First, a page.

Queen Victoria's Palace review, Buckingham Palace: grand designs from the Queen of the Industrial Age

Harry Mount
Thomas Scully's portrait of Queen Victoria, 1837-39 - Royal Collection Trust/© Her Majesty Queen Elizabeth II

Next time Prince Harry visits granny at Buckingham Palace, he must drop in on this highly entertaining exhibition about Queen Victoria.

As he enters the exhibition, he’ll see a huge painting by Sir George Hayter of the Christening of the Prince of Wales, Victoria’s eldest son, at St George’s Chapel, Windsor, in 1842. All the godparents are there for the world to see – not something you can say about Archie Mountbatten-Windsor’s, whose identities were concealed earlier this month.

But then Queen Victoria was a master of PR. This new exhibition cleverly shows how she presented a new face of monarchy to the world – and how she remodelled Buckingham Palace in her own image.

George III bought what was then Buckingham House in 1761. But Victoria was the first monarch to live there properly – and the first to make it the monarchy’s headquarters. She moved in in 1837, three weeks into her reign, and promptly turned what had been a charming Queen Anne house into a mammoth royal palace. 

Prince Albert – a highly artistic figure; his engraving tools are in the show – commissioned Edward Blore to remodel the palace’s huge façade (later refaced by Aston Webb). And – another PR coup – Albert cooked up the Buckingham Palace balcony, now such an integral feature of great royal occasions. 

Eugenio Agneni, The Children's Fancy Ball at Buckingham Palace, 7th April 1859 Credit: © Her Majesty Queen Elizabeth II

Victoria added on a thwacking great ballroom. The plans, on show here, by architect Sir James Pennethorne, were often marked with the words “Approved Albert”, showing how crucial the prince was to the palace look. 

The royal couple brought an odd mixture of ancient and modern. Victoria introduced phones, electricity, voice recordings and telegrams to the building. But at the same time, she and Albert loved recreating a fantasy medieval life. An 1842 Landseer painting shows them kitted out as the 14th-century Edward III and Queen Philippa. 

How they adored dressing up. Her exquisite grey silk and gold lace costume – for the 1851 Stuart Ball at the palace – is staggeringly small. Not just in height but in girth; at 32, the five-foot-tall queen was still a slip of a thing, yet to enter her, ahem, expansive middle age. 

Queen Victoria's costume for the Stuart Ball Credit: © Her Majesty Queen Elizabeth II 2019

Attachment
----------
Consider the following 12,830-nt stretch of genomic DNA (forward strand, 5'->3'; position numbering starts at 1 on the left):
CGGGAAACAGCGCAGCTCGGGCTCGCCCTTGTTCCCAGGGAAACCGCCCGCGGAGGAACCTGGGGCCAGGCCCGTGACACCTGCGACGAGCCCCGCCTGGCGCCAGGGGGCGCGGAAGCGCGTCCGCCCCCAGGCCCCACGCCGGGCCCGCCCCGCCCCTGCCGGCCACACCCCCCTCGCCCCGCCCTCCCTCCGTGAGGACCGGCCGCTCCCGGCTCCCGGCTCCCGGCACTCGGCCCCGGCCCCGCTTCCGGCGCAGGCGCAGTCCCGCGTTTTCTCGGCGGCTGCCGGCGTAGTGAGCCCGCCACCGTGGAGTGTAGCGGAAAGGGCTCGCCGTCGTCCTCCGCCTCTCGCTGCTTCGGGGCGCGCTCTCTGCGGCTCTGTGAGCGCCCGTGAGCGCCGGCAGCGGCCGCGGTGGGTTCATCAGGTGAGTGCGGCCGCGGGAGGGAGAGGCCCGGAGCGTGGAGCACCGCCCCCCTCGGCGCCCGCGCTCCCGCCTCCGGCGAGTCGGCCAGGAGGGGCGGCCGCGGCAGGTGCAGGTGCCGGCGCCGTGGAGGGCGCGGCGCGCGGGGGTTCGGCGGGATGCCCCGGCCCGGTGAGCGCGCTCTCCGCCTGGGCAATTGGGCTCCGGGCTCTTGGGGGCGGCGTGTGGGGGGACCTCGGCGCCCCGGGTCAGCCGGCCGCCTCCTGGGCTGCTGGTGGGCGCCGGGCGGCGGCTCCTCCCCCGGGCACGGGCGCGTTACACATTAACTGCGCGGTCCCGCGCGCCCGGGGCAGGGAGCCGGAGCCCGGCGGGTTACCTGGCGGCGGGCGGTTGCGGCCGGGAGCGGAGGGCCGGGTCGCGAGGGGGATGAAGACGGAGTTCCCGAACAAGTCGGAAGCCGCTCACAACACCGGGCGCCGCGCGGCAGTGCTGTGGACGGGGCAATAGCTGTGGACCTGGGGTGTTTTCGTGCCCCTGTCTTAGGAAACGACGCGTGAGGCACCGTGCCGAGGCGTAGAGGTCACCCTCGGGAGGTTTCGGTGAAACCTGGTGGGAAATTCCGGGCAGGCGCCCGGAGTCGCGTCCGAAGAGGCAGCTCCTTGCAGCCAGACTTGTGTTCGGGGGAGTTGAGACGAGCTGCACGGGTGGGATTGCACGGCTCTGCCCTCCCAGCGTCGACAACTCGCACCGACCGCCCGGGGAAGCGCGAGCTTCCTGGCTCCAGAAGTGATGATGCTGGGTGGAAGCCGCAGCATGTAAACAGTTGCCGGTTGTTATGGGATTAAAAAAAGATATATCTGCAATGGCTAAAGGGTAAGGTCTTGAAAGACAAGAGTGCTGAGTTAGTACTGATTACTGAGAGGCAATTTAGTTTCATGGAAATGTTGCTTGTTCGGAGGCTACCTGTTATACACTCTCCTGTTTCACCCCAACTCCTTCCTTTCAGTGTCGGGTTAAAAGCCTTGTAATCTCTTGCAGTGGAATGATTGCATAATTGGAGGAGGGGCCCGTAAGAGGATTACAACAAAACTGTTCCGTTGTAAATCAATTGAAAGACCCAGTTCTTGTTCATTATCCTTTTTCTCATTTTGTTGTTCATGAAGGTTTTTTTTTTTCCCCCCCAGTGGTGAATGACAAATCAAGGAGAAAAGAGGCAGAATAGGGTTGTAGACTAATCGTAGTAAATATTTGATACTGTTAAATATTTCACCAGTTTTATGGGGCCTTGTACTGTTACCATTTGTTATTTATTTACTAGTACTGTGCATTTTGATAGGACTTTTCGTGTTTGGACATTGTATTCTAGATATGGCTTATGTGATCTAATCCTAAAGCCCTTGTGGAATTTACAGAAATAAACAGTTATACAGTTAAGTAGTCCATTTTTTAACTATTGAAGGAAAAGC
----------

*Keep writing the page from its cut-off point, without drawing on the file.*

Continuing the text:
The puddings made by her chief cook, Charles Elmé Francatelli, had something to do with the transformation and modern models of his great, quivering, sugary concoctions are here in the palace dining room.  

Victoria was a talented artist herself. In her charming 1838 sketch of her own coronation that year, she again looks like a medieval princess straight from the Knights of the Round Table, not the new Queen of the Modern Industrial Age.

You might also call her the Queen of the Hoarders. She kept everything. Here, rather spookily, is the gold casket neatly filled with blue velvet bags containing her children’s baby teeth, each sewn with their names in gold thread. 

Victoria also kept everything in immaculate nick. That’s why snooty sophisticates turn their nose up at Buckingham Palace: it’s all too new. Why not just rejoice in the extraordinary survival of a royal palace in pristine condition?

Of course, all the palace-building and fancy-dress balls came to a tragic, lurching end in 1861, with the death of Albert, at only 42. The hoarding and the memorialising continued, but this time with a black edge – literally. She marked the page of the book (Walter Scott’s 1823 Peveril of the Peak) she was reading to Albert on his deathbed with a black-framed blank piece of paper. And her Balmoral writing paper – topped with a pretty picture of a stag and a hind – was henceforth also edged in black. 

Victoria left the palace in 1862 to become the Widow of Windsor. For nearly 40 years, the building was frozen in time. And so it remains today, unusually unchanged: when it comes to fixtures and fittings, our Queen is no moderniser, thank God.

How astonishing to think that, only 25 years after Victoria’s death, our own Queen was born. Since 1837, when Victoria came to the throne, she and Elizabeth II have ruled the country for 131 of the last 182 years. This show illustrates beautifully how the modern British age is essentially the Victorian-Elizabethan age. 

'Queen Victoria’s Palace' is part of the Summer Opening of the State Rooms, Buckingham Palace, Jul 20 – Sept 29 rct.uk